KB: Well I found a group of women who were just mind-bogglingly brilliant and brave. I was just absolutely fascinated by all this. I had never met any women who were as brave and courageous and determined as these women. One of them was Mary Jean Collins and one of them was Mary-Ann Lupa, and then a little later on I met you. The longer I was in, the more fascinated I became. Where have all these women been? We don’t see them on television, we don’t read about them in newspapers so much, just when we do something goofy, they’ll be all over it. 

I was completely all in. I think it took me two weeks to decide that I was a lifelong feminist and that I was going to do everything I possibly could to advance the cause. I was so grateful for finally having an opportunity to express my longstanding frustration and disappointment with the status of women. I mean it was basically horrible. I mean we’re talking about the late ’60s early ’70s. Come on, we could barely go to the store alone unescorted. It was kind of a big learning curve. And you had to of course keep helping yourself adjust to the new realities and the new options in life. Who had these kind of options before?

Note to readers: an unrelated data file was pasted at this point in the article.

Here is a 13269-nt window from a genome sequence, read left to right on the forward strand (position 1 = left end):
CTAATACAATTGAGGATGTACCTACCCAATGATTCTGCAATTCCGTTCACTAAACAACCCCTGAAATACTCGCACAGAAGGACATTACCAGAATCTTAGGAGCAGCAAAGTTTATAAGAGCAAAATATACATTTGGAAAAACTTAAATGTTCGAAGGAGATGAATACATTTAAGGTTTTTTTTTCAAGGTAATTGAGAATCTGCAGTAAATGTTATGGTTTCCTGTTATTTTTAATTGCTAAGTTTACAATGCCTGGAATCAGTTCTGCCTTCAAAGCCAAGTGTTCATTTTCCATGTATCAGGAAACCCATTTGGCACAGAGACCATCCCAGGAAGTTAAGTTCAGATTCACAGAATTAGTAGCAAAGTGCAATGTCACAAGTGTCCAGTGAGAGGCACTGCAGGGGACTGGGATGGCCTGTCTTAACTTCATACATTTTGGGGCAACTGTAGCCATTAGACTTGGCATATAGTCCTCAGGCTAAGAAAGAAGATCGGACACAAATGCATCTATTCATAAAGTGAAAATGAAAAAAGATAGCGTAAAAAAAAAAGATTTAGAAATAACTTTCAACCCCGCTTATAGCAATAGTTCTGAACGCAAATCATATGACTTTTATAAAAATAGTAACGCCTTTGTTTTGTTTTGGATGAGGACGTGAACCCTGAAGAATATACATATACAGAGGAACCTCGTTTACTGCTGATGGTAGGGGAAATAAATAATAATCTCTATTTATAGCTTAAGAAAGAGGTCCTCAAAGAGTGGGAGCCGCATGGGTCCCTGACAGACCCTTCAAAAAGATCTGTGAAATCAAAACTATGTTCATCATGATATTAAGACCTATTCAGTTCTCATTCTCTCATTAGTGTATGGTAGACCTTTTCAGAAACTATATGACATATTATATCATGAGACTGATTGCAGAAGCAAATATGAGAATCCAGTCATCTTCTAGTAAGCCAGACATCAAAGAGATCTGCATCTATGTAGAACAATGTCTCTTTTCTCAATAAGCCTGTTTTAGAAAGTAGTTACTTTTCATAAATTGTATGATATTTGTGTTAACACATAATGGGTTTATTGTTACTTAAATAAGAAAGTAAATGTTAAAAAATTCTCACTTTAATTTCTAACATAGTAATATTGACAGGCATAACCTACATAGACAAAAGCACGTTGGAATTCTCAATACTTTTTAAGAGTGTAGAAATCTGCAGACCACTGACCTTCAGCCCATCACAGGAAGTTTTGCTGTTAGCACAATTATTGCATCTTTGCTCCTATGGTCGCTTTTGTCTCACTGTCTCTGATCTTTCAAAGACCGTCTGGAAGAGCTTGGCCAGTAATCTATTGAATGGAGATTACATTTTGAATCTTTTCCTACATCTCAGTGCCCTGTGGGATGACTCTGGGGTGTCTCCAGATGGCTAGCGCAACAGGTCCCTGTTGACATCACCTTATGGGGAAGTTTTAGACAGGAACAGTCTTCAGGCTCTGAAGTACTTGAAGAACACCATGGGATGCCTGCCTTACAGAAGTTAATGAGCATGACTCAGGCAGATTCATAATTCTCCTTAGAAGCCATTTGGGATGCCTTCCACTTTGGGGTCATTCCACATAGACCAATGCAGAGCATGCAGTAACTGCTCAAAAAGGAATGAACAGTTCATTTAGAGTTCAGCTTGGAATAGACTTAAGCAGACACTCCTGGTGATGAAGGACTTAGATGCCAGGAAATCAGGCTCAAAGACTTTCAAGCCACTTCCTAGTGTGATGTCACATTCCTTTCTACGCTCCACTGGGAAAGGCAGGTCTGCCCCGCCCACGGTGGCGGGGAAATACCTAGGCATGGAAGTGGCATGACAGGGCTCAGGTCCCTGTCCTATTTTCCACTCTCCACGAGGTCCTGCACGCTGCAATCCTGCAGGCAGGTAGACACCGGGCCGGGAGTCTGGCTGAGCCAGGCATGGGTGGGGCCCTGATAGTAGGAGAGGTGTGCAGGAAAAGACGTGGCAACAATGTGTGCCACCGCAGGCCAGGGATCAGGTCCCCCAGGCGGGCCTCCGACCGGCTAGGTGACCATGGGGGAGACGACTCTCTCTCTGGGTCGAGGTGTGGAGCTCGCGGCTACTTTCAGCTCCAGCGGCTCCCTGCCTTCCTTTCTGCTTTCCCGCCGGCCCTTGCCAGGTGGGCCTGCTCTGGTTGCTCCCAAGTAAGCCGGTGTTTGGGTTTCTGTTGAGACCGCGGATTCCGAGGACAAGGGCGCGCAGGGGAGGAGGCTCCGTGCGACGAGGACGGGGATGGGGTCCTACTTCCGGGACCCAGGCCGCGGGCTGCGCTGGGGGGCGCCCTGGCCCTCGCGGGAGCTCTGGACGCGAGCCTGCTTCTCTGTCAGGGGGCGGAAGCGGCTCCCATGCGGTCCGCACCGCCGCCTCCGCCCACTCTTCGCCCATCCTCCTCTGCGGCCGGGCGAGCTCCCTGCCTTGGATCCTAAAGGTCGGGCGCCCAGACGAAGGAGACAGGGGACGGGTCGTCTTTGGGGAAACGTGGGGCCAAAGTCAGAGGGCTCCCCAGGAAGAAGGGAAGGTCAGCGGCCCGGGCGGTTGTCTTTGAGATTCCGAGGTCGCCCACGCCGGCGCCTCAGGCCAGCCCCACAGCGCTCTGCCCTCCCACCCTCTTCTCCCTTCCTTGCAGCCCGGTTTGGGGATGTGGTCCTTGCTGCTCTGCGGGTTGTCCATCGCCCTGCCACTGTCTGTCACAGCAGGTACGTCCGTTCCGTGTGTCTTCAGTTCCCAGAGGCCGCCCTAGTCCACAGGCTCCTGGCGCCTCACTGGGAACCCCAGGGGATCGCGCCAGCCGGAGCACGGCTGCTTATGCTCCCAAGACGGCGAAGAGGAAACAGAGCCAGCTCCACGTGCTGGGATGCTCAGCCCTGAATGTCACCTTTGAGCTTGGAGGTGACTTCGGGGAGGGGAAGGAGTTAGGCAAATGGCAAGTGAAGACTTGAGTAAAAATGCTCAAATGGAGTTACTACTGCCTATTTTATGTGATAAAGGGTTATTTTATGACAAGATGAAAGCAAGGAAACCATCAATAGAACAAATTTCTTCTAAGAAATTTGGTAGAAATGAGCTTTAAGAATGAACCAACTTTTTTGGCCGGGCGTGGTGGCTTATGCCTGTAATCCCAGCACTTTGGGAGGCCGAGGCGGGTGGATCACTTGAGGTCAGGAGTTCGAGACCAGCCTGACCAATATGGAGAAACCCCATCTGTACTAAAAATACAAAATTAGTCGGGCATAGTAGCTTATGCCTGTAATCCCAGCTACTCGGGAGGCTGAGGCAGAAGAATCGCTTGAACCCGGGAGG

KR: So, you mentioned that you liked protesting.

KB: Yes. I did. Well I think I was born that way. My mother says, “Well I’m not surprised, when you didn’t like something you made it perfectly clear that you didn’t like it” and I thought, well that’s it. I said to myself, this is a good thing. I’m not upsetting anybody and I’m expressing myself, so this has to be a good thing.